Original NyQuil worked. It flat out did the job. I could take it at night before going to bed, and wake up feeling myself. With The New Stuff, I wake up feeling like crap. The same goes for original DayQuil. It worked great during the day, when you wanted to avoid drowsiness. They simply removed one of the ingredients, doxylamine succinate, from original NyQuil when producing original DayQuil, which is the antihistamine that makes you sleepy. Both pseudoephedrine and phenylephrine are nasal decongestants, but the newly formulated NyQuil doesn’t contain either of them, and the new DayQuil, which does include phenylephrine doesn’t work as well as original DayQuil. NyQuil is now made with acetaminophen, which most people know as the ingredient in Tylenol, dextromethorphan (a cough suppressant), and the aforementioned doxylamine succinate. New DayQuil contains all those ingredients except doxylamine succinate, and pseudoephedrine has been replaced by phenylephrine. Confused yet? I am. The final result is we now have another inconvenience caused by illegal activity.

I guess the crystal-meth manufacturers are pretty smart, even though some of them are blowing up their homes making their batches. How do they even extract the pseudoephedrine from the medications to produce their drug? I can’t imagine any of them have degrees in Pharmaceutical Engineering. But, criminals are usually more genius at whatever activity they pursue, than those pursuing them. And, they seem to have more resources to use in their ventures than those assigned to put them out of business.

Apparently the decision was made to stop the manufacture of crank by taking away the source of pseudoephedrine, and give us ineffective products in return. How did we end up being the bad guy? I didn’t ask for the cold. I am sure the criminal minds will figure out a way to produce ice using phenylephrine, Drano, rat poison or whatever people are willing to consume.

Well, I have to run. My cold is killing me . . . . and I need to buy some chalk.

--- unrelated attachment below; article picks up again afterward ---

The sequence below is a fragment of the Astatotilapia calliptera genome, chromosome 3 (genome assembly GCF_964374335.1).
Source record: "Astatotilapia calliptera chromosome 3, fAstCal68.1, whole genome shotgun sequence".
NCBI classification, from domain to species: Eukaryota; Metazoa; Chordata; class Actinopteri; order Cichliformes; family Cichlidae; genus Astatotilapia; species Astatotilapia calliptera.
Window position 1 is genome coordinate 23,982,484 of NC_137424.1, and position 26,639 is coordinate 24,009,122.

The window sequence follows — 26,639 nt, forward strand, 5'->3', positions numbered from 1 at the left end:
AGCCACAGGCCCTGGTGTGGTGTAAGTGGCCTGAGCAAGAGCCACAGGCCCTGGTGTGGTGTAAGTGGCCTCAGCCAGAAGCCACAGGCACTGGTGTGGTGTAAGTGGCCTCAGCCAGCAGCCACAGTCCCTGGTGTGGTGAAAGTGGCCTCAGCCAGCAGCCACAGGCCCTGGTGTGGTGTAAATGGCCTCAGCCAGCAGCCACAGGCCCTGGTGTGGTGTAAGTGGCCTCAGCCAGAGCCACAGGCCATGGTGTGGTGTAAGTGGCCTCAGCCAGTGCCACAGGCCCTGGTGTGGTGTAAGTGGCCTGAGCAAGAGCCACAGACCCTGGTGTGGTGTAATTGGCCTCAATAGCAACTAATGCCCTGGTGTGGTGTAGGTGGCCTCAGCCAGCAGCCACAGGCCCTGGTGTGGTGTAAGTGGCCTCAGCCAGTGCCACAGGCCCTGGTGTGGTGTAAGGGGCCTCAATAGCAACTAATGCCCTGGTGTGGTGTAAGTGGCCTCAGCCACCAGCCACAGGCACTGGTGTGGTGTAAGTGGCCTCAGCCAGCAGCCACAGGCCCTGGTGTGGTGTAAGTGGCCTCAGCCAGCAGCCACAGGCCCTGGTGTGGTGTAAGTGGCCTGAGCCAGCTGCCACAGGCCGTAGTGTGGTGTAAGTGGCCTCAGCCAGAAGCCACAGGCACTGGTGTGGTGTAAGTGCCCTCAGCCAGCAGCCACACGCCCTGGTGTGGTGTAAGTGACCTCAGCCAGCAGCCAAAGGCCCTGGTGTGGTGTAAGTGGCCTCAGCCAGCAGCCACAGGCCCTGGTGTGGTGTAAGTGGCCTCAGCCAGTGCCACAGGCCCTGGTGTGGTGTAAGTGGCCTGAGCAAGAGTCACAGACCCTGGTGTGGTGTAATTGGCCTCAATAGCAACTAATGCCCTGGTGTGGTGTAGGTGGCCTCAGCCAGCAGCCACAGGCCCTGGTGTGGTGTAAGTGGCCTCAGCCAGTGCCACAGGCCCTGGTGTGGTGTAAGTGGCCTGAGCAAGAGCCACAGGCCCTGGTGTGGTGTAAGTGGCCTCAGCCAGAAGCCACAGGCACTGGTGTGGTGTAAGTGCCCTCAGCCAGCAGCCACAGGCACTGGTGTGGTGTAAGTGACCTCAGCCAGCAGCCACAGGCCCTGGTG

With Love,

Bake My Fish

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Amber Alert Goes Red

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I was driving to work one morning, listening to “Mike and Mike,” when the blurt of an alarm came on the radio to announce an Amber Alert. Personally, I think Amber Alerts are a wonderful tool; a way of combating the perverts who feel the need to prey upon young children, making it possible for us common citizens to lend a hand in the capture of the culprits. All well and good; however, the assumed need to be “politically correct” interfered with the Alert because the description of the suspect and victim was so veiled in obscurity it was useless. This is what I heard . . . . “3-year old, Kyren Parks, 47 pounds. Suspected abductor . . . . Robert Douglas, 6 feet, 170 lbs.” That’s it! That was the description! They gave a general idea of the locale, but it was just as vague. So, I am looking for a male/female, Caucasian American/African American/Asian American/Hispanic American (sorry, I can’t think of any more hybrid Americans) child, 47 pounds, and a pretty thin Caucasian American/African American/Asian American/Hispanic American/probably male, who is the suspected abductor. Thankfully for everyone involved, there was not a tragic ending.

What the hell is going on in this country? Why can’t we describe people? Why is it so insulting to the specific race/ethnic group/religious affiliation/cult/whatever to give a detailed description of the suspect so the Amber Alert can actually help? We’re talking about a child being abducted here, not some 7-11 being robbed of $23 and a Mountain Dew Slurpee.

I understand the concern about profiling when identifying various races/ethnic groups/religious affiliations/cults/whatever with various activities that seem to be overwhelmingly skewed in any one direction. We don’t want to immediately associate a race/ethnic group/religious affiliation/cult/whatever with any particular criminal activity by inadvertently categorizing the person as the member of a certain race/ethnic group/religious affiliation/cult/whatever because it would be innately wrong. But, we are dealing with children when it comes to an Amber Alert, and unless you have no heart at all, children do matter.